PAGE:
How to fix both your labor shortage and employee turnover

As the above US Chamber of Commerce chart demonstrates there are a large number of open positions across industries. At the same time, the industry unemployment rates are at 2-3% except for Hospitality which is at 5%.(1)  The Workforce Participation Rate peaked in 2000 at 67.3%. In November 2022 it had fallen to 62.1%. Therefore, in the last 20 years we have lost 5% of our workforce.(2)

We have also lost a large number of our workforce to non-traditional jobs. This would include home delivery, off-site 1099 remote work and alternative retail establishments. Lastly, the retirement rate has doubled in the last two years compared to 2008-2019.(3)

The conclusion is obvious, the labor shortage will continue for some time. What can you do about it?   

First – stop the bleeding

If you are like my typical client, employee turnover cost increased in 2022 compared to 2021. The recruiting costs, training costs, on boarding, loss of productivity along with everything else in many cases can dwarf your net bottom line. A major part of the “everything else” is a reputation in the workforce as having a major employee turnover problem. People do not want to work in that type of environment and will steer far from you. With the current labor shortage continuing indefinitely, the benefits of reducing employee turnover will skyrocket. The costs of continued employee turnover will also increase.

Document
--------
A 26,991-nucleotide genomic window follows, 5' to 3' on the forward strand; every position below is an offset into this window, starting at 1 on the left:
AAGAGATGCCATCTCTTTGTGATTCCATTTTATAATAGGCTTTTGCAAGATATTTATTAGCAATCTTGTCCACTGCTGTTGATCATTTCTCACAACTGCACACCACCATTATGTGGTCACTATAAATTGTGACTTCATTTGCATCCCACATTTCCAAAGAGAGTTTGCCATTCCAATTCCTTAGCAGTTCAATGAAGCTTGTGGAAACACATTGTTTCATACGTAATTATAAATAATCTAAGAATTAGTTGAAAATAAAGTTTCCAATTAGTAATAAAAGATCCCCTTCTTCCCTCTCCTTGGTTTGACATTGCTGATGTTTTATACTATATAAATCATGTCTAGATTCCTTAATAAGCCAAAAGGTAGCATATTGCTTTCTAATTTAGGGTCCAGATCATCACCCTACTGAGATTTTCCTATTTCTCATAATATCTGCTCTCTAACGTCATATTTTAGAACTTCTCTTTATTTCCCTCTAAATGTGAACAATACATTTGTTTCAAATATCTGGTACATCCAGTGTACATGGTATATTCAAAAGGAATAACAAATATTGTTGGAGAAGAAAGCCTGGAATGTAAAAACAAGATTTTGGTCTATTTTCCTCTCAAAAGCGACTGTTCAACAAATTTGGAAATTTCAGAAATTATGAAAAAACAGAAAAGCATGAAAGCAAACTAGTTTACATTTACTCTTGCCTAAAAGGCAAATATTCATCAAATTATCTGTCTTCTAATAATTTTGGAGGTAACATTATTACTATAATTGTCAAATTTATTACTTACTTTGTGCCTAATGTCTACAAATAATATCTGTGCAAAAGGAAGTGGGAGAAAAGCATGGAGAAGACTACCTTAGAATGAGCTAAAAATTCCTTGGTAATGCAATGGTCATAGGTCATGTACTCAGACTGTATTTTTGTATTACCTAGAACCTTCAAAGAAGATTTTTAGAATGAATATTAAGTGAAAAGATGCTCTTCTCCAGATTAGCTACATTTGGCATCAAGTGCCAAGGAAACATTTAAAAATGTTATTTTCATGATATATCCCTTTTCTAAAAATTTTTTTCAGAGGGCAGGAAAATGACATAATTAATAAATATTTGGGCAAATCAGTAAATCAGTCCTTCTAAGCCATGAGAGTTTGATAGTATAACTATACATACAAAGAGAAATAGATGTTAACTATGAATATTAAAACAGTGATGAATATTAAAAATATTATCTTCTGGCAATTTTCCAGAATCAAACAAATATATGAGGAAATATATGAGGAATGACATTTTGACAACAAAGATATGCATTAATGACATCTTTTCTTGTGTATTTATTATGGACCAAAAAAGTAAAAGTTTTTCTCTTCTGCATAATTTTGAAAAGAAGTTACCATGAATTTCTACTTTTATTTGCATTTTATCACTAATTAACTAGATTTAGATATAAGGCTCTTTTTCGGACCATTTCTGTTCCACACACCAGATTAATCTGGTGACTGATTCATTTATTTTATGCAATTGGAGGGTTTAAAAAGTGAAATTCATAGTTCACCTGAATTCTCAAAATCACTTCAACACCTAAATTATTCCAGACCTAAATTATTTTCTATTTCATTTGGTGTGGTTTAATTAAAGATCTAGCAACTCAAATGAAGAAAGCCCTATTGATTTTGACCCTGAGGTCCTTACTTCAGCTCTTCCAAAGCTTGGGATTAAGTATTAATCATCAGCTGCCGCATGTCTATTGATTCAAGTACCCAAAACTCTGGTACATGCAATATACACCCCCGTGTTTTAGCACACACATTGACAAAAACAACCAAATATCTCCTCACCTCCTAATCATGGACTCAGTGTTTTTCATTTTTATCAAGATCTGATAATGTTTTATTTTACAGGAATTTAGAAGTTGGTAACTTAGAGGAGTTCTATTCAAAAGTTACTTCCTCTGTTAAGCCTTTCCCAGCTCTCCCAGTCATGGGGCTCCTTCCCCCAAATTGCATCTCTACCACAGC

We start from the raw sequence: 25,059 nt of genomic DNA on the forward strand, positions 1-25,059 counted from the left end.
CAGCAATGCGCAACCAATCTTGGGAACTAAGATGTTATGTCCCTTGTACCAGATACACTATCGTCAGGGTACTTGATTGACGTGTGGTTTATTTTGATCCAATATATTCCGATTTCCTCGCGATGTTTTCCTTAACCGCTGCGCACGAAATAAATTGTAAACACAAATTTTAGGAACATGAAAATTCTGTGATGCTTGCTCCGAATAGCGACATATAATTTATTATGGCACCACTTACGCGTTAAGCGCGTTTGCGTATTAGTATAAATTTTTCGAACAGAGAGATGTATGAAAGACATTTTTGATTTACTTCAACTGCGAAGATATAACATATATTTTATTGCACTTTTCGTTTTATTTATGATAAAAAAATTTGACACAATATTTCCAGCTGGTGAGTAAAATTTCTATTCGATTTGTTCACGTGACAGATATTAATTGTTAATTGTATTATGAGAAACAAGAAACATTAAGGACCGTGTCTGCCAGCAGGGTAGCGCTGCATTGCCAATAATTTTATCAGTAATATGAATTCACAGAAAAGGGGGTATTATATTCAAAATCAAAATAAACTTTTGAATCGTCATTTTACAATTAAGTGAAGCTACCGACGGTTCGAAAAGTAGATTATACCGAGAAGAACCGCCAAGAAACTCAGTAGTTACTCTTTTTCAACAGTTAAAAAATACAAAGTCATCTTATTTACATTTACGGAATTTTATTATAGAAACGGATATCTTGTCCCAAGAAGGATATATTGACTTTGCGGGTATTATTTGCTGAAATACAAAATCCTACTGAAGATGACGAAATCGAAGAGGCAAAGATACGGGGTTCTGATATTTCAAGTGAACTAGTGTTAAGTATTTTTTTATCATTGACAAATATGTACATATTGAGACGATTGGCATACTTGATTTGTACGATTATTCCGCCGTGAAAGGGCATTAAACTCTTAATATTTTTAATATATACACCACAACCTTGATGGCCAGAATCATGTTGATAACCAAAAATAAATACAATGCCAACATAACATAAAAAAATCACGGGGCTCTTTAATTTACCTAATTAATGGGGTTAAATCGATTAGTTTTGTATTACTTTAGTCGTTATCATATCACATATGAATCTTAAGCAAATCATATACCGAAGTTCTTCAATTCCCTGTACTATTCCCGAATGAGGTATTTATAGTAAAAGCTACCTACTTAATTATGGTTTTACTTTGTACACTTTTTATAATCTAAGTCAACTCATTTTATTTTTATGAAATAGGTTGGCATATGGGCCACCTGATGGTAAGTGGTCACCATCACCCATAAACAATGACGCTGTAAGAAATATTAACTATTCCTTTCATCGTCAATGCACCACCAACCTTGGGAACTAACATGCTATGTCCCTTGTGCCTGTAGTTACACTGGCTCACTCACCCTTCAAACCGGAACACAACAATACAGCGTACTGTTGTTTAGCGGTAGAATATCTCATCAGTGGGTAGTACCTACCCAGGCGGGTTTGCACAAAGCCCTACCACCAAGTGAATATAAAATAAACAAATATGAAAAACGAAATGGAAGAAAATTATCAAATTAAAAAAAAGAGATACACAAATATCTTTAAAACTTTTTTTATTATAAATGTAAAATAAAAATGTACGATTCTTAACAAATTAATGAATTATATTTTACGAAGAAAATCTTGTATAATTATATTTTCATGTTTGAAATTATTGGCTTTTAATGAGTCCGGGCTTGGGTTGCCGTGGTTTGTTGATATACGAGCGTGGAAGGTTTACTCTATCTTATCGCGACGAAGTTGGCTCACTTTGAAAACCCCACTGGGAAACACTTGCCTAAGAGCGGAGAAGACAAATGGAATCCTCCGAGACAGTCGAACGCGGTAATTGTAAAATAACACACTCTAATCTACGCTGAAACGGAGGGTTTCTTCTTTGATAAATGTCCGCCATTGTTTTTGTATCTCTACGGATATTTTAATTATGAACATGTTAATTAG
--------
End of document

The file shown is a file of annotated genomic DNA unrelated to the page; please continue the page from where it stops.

What are your missed opportunity profits due to an unstable workforce?

Many companies want to grow; but, their employee base cannot even adequately support current operations. Growth cannot occur until the workforce is able to support it consistently. Eliminating employee turnover and demonstrating the ability to recruit are the first two steps to growth.   

Is this the year you decide to take control of your workforce by identifying and managing the root causes of your employee turnover? The first step is to come to grips with the actual annual cost. This can only be done by calculating the average cost over at least two years. I recommend three or four which will also show a trend. The trend will almost always be toward more cost each year. You also need to identify some of the preliminary root causes of your turnover. Lastly, you need to categorize the strategic and tactical options which will lead to control of your workforce.

1. US Chamber of Commerce

2. US Bureau of Labor Statistics

3. Pew Research